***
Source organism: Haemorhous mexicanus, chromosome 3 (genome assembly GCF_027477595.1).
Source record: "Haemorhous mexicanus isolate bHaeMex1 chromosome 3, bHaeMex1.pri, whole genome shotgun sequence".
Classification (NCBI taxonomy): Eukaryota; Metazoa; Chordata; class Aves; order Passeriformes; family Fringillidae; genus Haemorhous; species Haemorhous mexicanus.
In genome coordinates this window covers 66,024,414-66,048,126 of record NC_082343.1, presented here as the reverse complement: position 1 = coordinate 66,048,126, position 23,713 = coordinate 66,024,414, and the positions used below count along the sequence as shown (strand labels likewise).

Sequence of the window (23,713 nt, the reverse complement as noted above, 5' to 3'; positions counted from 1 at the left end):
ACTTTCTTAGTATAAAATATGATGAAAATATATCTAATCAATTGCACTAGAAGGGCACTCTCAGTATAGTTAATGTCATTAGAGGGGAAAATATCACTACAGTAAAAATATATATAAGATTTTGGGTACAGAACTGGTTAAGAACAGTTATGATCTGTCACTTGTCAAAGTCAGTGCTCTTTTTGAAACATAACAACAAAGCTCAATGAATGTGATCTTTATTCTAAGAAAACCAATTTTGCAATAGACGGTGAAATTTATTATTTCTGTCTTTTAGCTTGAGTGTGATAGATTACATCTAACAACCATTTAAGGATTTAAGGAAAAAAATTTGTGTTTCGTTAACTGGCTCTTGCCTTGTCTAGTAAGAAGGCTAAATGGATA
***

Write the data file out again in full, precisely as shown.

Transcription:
Source organism: Haemorhous mexicanus, chromosome 3 (genome assembly GCF_027477595.1).
Source record: "Haemorhous mexicanus isolate bHaeMex1 chromosome 3, bHaeMex1.pri, whole genome shotgun sequence".
Classification (NCBI taxonomy): Eukaryota; Metazoa; Chordata; class Aves; order Passeriformes; family Fringillidae; genus Haemorhous; species Haemorhous mexicanus.
In genome coordinates this window covers 66,024,414-66,048,126 of record NC_082343.1, presented here as the reverse complement: position 1 = coordinate 66,048,126, position 23,713 = coordinate 66,024,414, and the positions used below count along the sequence as shown (strand labels likewise).

Sequence of the window (23,713 nt, the reverse complement as noted above, 5' to 3'; positions counted from 1 at the left end):
ACTTTCTTAGTATAAAATATGATGAAAATATATCTAATCAATTGCACTAGAAGGGCACTCTCAGTATAGTTAATGTCATTAGAGGGGAAAATATCACTACAGTAAAAATATATATAAGATTTTGGGTACAGAACTGGTTAAGAACAGTTATGATCTGTCACTTGTCAAAGTCAGTGCTCTTTTTGAAACATAACAACAAAGCTCAATGAATGTGATCTTTATTCTAAGAAAACCAATTTTGCAATAGACGGTGAAATTTATTATTTCTGTCTTTTAGCTTGAGTGTGATAGATTACATCTAACAACCATTTAAGGATTTAAGGAAAAAAATTTGTGTTTCGTTAACTGGCTCTTGCCTTGTCTAGTAAGAAGGCTAAATGGATA